I believe LJ member BlueStingrayBoots runs a milling operation down in south texas and may have some of this for sale…here is one of his old posts with a picture of just how beautiful the slab lumber is. I definitely have to think up a project for one of these some day:

-- "It's supposed to be hard. If it wasn't hard, everyone would do it...It's the hard that makes it great."

View mmh's profile


3697 posts in 4965 days

#12 posted 07-01-2010 09:16 PM

I’ve made several cane handles with Texas Ebony and I purchased a few logs from BlueStingRayBoots. You want to specify if you want more solid brown wood or if you like the wide variety of gold/brown colors. I like the veins of gold running through the brown heartwood as it has a lot of character. I’ve just recently finished a cane if you care to take a look at my projects page.

BTW: Nice turnings!

-- "They who dream by day are cognizant of many things which escape those who dream only by night." ~ Edgar Allan Poe

View Leo's profile


7 posts in 5215 days

#13 posted 07-02-2010 07:58 PM

Texas Ebony I Love it. There are two slightly different names for this species: Pithecolobium or Pithecellobium which is Greek for monkey and ear-ring. It is known as Texas Ebony, Mexican Ebony, False Acacia, or Ebony Blackbead. Flowers generally occur at the ends of branches. The leaves are small, dark green.

Height: Up to about 30 feet.
Flowers: Dense, plume-like spikes of very fragrant, light yellow to white blossoms at the ends of branches. Enjoyed by bees.
Blooming Time: June to August.
Stems/Trunks : An attractive gray smooth trunk; the stems have small curved thorns.
Leaves: The leaves are small, dark green, bi-pinnate (compound), arranged on a 1 inch to 2 inch long stems. Leaves fold up at night or in subdued sunlight.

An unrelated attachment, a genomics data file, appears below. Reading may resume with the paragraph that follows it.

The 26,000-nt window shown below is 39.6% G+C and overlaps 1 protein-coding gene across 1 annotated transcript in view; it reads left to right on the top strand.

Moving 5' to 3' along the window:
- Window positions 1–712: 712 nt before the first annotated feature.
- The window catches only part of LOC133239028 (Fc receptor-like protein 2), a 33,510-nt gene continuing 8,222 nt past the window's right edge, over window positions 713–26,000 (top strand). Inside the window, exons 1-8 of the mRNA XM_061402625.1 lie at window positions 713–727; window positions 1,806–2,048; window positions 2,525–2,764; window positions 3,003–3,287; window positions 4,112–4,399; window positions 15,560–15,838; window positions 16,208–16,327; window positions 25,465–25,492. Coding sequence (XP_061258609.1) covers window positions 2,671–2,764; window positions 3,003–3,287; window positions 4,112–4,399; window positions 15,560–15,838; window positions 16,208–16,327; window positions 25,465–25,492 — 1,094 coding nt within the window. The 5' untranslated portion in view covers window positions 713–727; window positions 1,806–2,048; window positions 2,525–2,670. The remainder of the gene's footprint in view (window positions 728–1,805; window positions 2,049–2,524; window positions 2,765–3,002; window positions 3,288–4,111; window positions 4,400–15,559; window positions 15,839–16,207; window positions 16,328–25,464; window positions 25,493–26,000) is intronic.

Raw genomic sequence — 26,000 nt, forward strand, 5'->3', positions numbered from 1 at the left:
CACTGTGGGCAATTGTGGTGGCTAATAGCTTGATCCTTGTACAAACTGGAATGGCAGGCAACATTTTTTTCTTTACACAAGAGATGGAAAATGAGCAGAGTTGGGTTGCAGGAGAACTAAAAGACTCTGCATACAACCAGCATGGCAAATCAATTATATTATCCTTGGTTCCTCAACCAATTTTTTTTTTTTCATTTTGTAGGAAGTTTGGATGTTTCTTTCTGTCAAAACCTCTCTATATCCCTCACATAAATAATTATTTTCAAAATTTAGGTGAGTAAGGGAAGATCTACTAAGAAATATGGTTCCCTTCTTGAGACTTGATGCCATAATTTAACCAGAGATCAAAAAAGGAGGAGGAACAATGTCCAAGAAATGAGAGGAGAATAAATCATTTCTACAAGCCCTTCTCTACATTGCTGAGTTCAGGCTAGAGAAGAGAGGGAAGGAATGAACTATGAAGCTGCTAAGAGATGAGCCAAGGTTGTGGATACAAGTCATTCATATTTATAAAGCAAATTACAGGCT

Seed Pod: A dark brown to black, woody seed capsule four to six inches long, maturing in mid to late summer. hanging on till late spring the next year. Seeds are dark red – brown.
Elevation: 0 – 3000 Feet.
Habitat: Low elevation landscaping in Arizona. Native to Texas and Mexico.
I do have some of it in my woodshop. I’ll get it out and see what I can come up with. It is a very very dense wood. Even the sapwood is dense. A Good solid heartwood is considered “prime” wood as the older trees usually have the heart rot from the pith out. However, not on all. One of the rare trees where heartwood sometimes on rare occasions is white inside the outer limits of the dark heartwood. Which makes for interesting turnings. An interesting story, My Grandfather once told me, when he was young, he built fences out of “Ebano Blackbead”, and said he had to “soak the nails in oil the night before” for them to penetrate the wood. One of those stories, that I just nod my head yes, and quietly laugh under my breath. Yes sir , Grandfather…...

-- Exotic Wood Freak!!!

View RichardH's profile


295 posts in 4245 days

#14 posted 07-02-2010 08:37 PM

Leo, Great background and especially the story about your Grandfather. It reminded me of a story an old farmer told me back in the southeast about the bodark (osage orange) fence posts that he had planted…he said “you plant the pole, and put a rock on top, when the rock has worn completely away…it’s time to put in a new post” :-)

I think there are probably lots of interesting domestic wood species that don’t get much woodworking attention…I’ve come across some other surprises such as Texas Persimmon, Madrone, Texas Mountain Laurel, Crepe Myrtle Roots, etc. None of these would work well for large scale projects, but make interesting turnings or smaller boxes, etc.

-- "It's supposed to be hard. If it wasn't hard, everyone would do it...It's the hard that makes it great."

View Karson's profile


35278 posts in 5643 days

#15 posted 08-27-2010 02:53 AM


BlueStingRayBoots here on Lumberjocks, Usually has some Texas Ebony for sale. I’ve bought some pen blanks from him.

-- I've been blessed with a father who liked to tinker in wood, and a wife who lets me tinker in wood. Appomattox Virginia [email protected]